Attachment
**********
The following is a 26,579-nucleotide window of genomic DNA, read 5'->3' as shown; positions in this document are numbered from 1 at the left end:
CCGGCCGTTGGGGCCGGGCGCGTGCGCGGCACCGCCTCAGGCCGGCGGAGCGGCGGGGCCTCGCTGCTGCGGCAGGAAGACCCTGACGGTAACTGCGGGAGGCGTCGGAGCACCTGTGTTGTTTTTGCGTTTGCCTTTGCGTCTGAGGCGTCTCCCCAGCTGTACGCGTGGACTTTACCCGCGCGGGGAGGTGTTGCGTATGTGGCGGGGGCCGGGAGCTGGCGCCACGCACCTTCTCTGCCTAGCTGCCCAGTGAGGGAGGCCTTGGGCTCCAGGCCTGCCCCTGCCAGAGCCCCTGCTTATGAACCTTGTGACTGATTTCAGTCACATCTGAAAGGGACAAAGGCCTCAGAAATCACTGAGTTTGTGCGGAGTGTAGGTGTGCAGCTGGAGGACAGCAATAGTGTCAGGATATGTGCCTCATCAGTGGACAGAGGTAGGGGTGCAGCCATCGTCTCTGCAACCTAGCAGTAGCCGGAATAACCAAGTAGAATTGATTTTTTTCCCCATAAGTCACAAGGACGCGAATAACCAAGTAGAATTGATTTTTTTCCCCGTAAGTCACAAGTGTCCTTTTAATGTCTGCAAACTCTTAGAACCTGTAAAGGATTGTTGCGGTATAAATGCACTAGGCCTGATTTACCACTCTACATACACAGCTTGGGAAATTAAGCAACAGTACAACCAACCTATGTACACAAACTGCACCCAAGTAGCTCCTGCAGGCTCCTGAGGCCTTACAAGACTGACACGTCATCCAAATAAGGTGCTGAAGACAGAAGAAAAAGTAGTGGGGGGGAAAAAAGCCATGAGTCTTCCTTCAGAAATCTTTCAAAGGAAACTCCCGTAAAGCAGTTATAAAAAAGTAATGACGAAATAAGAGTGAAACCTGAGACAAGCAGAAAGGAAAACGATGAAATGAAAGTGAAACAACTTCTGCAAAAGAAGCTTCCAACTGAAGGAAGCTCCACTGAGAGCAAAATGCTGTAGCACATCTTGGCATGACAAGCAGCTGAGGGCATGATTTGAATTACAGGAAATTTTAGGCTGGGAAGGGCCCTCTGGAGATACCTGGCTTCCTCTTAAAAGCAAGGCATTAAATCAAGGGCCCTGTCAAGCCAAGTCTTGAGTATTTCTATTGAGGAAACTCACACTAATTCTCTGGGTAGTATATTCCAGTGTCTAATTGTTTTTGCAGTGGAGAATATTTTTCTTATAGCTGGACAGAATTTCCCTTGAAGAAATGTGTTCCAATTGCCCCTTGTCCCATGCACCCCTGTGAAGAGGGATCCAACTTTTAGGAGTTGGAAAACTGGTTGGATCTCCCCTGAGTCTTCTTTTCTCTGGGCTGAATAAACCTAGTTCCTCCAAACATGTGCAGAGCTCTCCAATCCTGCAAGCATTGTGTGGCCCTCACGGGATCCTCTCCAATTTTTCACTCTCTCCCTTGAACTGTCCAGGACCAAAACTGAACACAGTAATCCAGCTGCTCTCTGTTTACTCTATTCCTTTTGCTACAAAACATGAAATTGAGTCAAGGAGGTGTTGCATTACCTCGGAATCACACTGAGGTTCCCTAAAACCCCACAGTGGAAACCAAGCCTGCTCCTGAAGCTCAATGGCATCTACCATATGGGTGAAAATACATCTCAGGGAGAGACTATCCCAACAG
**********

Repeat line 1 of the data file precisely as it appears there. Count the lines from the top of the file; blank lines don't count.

The following is a 26,579-nucleotide window of genomic DNA, read 5'->3' as shown; positions in this document are numbered from 1 at the left end: